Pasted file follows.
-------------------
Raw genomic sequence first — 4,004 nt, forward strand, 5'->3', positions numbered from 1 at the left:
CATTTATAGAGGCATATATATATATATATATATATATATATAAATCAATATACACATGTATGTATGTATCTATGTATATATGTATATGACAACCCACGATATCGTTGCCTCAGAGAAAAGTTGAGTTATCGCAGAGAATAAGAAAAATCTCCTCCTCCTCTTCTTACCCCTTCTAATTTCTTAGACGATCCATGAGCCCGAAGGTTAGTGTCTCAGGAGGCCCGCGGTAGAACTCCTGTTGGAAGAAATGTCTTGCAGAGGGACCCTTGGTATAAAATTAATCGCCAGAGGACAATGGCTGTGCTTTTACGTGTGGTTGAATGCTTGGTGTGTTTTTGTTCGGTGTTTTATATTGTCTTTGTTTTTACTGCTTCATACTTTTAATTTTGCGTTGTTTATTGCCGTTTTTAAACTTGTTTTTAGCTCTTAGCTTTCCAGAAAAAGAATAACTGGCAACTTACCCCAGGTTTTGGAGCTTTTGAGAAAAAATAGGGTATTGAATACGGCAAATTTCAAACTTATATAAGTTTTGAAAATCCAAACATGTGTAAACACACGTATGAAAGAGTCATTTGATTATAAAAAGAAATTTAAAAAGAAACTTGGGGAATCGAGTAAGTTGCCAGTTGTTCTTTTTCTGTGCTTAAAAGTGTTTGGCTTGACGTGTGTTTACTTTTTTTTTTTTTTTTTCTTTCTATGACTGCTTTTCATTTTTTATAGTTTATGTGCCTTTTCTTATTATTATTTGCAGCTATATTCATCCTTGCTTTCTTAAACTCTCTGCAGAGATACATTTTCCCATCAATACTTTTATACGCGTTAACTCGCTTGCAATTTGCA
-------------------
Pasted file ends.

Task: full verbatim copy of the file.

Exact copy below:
Raw genomic sequence first — 4,004 nt, forward strand, 5'->3', positions numbered from 1 at the left:
CATTTATAGAGGCATATATATATATATATATATATATATATAAATCAATATACACATGTATGTATGTATCTATGTATATATGTATATGACAACCCACGATATCGTTGCCTCAGAGAAAAGTTGAGTTATCGCAGAGAATAAGAAAAATCTCCTCCTCCTCTTCTTACCCCTTCTAATTTCTTAGACGATCCATGAGCCCGAAGGTTAGTGTCTCAGGAGGCCCGCGGTAGAACTCCTGTTGGAAGAAATGTCTTGCAGAGGGACCCTTGGTATAAAATTAATCGCCAGAGGACAATGGCTGTGCTTTTACGTGTGGTTGAATGCTTGGTGTGTTTTTGTTCGGTGTTTTATATTGTCTTTGTTTTTACTGCTTCATACTTTTAATTTTGCGTTGTTTATTGCCGTTTTTAAACTTGTTTTTAGCTCTTAGCTTTCCAGAAAAAGAATAACTGGCAACTTACCCCAGGTTTTGGAGCTTTTGAGAAAAAATAGGGTATTGAATACGGCAAATTTCAAACTTATATAAGTTTTGAAAATCCAAACATGTGTAAACACACGTATGAAAGAGTCATTTGATTATAAAAAGAAATTTAAAAAGAAACTTGGGGAATCGAGTAAGTTGCCAGTTGTTCTTTTTCTGTGCTTAAAAGTGTTTGGCTTGACGTGTGTTTACTTTTTTTTTTTTTTTTTCTTTCTATGACTGCTTTTCATTTTTTATAGTTTATGTGCCTTTTCTTATTATTATTTGCAGCTATATTCATCCTTGCTTTCTTAAACTCTCTGCAGAGATACATTTTCCCATCAATACTTTTATACGCGTTAACTCGCTTGCAATTTGCA